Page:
However it happened, the result is a deliberately misleading book that introduces an element of unwarranted fear to promote itself. The metaphor of the killer shark in the movie Jaws – an unseen and unbelieved danger until it is too late – could have been the real model for Ehrlich and Kahn as they wrote this book together. Often, collaboration of individuals from different scientific disciplines can create great synergy. In this instance, it has instead produced an exercise in mutual delusion.
Sandra Kahn and Paul R. Ehrlich. Jaws: The Story of A Hidden Epidemic. Stanford, CA: Stanford University Press, 2018 (Apr.) https://www.amazon.com/Jaws-Hidden-Epidemic-Sandra-Kahn/dp/1503604136
1. Wrangham R. Catching Fire: How Cooking Made Us Human. New York: Basic Books, 2009.
BY TUNG T. NGUYEN
Approximately 20% of adults and 2-10% of children suffer from obstructive sleep apnea (OSA). The potential impact to health includes: diabetes, stroke, heart attack, lack of concentration, fatigue, among other symptoms.(1) The financial impact of OSA is estimated at $60 billion dollars annually. These numbers alone might inspire you to embrace the growing trend of “Airway Friendly Orthodontics,” but what do those words really mean? With the potential for truly significant health impacts, it is easy to sensationalize treatment designed to improve the symptoms of OSA in children. What does current evidence suggest?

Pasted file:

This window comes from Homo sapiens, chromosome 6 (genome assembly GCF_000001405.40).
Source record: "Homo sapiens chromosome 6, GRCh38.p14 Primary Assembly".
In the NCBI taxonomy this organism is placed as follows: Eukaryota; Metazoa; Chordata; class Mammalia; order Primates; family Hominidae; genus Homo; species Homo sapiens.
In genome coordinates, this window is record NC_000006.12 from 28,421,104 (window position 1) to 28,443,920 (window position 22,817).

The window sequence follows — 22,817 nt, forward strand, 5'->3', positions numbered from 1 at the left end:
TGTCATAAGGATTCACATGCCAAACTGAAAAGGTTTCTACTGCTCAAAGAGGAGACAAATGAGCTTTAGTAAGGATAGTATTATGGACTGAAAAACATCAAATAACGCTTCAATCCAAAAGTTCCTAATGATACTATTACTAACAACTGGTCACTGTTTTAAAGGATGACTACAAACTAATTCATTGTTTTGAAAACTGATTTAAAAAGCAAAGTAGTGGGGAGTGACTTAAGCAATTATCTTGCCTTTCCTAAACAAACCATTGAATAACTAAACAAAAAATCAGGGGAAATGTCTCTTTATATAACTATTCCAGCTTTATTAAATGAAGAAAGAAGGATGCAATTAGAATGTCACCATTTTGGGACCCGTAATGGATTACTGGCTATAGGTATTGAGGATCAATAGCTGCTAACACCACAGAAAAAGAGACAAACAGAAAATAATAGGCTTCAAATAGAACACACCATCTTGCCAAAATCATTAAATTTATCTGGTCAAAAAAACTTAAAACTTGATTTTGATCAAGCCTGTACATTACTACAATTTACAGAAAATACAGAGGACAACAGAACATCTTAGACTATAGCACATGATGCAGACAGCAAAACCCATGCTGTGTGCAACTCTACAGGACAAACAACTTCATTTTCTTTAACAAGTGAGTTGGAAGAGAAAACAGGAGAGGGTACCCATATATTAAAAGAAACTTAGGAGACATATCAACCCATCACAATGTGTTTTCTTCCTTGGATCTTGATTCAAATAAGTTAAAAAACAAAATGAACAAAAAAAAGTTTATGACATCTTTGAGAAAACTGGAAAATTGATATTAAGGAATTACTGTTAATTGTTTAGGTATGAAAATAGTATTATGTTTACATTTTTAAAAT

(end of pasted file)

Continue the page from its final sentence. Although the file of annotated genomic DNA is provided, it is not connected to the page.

In order to separate fact from fiction, when it comes to OSA in growing patients, the well-informed orthodontist must first understand three basic anatomic and physiological principles regarding airway.
1. Airway volume and cross-sectional area are influenced by head position, consciousness and inhalation/ exhalation state during image capture. The majority of CBCT studies published in orthodontic journals are captured in the upright or sitting position. Yet, airway studies have shown that minimum cross-sectional area decreases by as much as 70% from the upright to supine position.(2) In addition, airway volume and cross-sectional area decrease in unconscious breathing compared to conscious breathing. A single snapshot of the airway captured using CBCT is an anatomic image with limitations: the patient is almost never lying down or asleep. Correctly interpreting data collected in such a fashion means understanding that the true physiologic problem (OSA) might be diminished or amplified relative to the CBCT volume.